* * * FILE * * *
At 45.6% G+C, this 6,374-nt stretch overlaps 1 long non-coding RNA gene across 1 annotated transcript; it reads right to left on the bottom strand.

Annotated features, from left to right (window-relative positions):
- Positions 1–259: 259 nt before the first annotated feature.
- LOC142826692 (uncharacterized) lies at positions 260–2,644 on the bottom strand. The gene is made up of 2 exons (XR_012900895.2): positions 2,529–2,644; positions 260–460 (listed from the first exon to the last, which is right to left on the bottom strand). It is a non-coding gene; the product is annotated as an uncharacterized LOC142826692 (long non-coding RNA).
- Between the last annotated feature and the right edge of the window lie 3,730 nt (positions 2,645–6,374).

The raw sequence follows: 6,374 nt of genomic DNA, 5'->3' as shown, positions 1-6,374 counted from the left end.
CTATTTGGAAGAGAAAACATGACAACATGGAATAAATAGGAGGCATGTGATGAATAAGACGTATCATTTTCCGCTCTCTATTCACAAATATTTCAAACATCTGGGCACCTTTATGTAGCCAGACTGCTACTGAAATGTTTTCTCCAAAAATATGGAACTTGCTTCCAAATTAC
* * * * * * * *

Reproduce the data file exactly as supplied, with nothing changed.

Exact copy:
At 45.6% G+C, this 6,374-nt stretch overlaps 1 long non-coding RNA gene across 1 annotated transcript; it reads right to left on the bottom strand.

Annotated features, from left to right (window-relative positions):
- Positions 1–259: 259 nt before the first annotated feature.
- LOC142826692 (uncharacterized) lies at positions 260–2,644 on the bottom strand. The gene is made up of 2 exons (XR_012900895.2): positions 2,529–2,644; positions 260–460 (listed from the first exon to the last, which is right to left on the bottom strand). It is a non-coding gene; the product is annotated as an uncharacterized LOC142826692 (long non-coding RNA).
- Between the last annotated feature and the right edge of the window lie 3,730 nt (positions 2,645–6,374).

The raw sequence follows: 6,374 nt of genomic DNA, 5'->3' as shown, positions 1-6,374 counted from the left end.
CTATTTGGAAGAGAAAACATGACAACATGGAATAAATAGGAGGCATGTGATGAATAAGACGTATCATTTTCCGCTCTCTATTCACAAATATTTCAAACATCTGGGCACCTTTATGTAGCCAGACTGCTACTGAAATGTTTTCTCCAAAAATATGGAACTTGCTTCCAAATTAC